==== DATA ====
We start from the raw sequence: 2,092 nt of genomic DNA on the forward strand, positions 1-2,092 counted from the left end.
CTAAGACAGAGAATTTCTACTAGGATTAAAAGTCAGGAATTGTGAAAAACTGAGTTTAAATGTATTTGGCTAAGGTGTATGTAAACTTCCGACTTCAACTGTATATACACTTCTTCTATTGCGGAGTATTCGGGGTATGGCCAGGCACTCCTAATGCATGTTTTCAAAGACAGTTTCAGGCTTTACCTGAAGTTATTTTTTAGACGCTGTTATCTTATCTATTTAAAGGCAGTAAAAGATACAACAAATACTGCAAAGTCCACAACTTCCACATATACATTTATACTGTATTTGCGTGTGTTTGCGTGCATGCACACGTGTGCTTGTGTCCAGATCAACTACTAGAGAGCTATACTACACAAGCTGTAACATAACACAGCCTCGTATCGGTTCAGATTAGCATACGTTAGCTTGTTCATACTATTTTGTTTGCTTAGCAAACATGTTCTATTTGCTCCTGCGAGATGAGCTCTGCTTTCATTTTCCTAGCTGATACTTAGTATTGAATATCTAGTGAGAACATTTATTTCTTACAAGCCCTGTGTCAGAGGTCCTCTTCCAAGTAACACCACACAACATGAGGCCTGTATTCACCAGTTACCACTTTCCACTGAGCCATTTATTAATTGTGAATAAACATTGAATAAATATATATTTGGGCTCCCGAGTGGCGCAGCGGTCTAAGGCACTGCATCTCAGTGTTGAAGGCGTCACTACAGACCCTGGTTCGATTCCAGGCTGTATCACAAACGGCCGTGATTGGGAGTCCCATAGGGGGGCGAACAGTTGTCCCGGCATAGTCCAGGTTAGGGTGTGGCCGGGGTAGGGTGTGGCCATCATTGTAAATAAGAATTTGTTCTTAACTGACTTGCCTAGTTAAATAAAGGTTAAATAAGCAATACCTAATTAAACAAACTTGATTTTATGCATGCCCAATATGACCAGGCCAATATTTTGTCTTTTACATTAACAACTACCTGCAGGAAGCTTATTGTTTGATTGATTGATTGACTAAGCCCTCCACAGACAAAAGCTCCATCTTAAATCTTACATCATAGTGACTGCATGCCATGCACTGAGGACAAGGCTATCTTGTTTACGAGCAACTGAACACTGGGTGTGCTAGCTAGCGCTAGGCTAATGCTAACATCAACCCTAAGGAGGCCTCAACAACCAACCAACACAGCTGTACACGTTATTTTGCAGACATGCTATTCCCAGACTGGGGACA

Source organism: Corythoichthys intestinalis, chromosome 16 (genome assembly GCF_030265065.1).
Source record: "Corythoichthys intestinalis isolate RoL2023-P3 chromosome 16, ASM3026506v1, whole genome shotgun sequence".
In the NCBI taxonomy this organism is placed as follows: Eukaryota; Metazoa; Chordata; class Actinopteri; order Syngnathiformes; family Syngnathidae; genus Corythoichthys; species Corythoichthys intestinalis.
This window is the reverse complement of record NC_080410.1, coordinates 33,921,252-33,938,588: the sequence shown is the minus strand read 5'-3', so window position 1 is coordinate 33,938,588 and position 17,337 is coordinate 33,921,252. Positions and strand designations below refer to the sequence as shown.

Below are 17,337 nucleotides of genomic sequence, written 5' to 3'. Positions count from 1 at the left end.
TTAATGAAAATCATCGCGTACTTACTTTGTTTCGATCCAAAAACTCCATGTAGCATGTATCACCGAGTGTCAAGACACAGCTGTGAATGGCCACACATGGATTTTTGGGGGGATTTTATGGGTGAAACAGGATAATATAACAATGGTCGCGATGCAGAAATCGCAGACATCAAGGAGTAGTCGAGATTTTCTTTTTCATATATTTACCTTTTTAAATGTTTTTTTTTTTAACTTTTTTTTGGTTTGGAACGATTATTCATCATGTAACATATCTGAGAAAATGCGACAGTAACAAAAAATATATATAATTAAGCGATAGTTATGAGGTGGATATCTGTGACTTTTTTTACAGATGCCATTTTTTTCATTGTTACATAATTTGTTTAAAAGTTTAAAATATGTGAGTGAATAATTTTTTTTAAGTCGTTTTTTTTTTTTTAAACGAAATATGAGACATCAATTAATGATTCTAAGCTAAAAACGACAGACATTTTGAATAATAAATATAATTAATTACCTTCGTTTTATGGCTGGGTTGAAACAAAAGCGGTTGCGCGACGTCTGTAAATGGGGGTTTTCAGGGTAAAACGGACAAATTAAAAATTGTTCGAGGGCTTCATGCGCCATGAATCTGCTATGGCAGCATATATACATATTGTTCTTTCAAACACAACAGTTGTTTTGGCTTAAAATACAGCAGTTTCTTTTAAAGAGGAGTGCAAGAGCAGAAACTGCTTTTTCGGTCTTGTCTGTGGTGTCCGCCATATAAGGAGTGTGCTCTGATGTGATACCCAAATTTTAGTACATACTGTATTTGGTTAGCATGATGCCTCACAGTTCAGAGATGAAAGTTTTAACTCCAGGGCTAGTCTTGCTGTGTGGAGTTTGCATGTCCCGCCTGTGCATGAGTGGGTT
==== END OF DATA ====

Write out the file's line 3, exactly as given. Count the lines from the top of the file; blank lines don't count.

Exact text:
Source organism: Corythoichthys intestinalis, chromosome 16 (genome assembly GCF_030265065.1).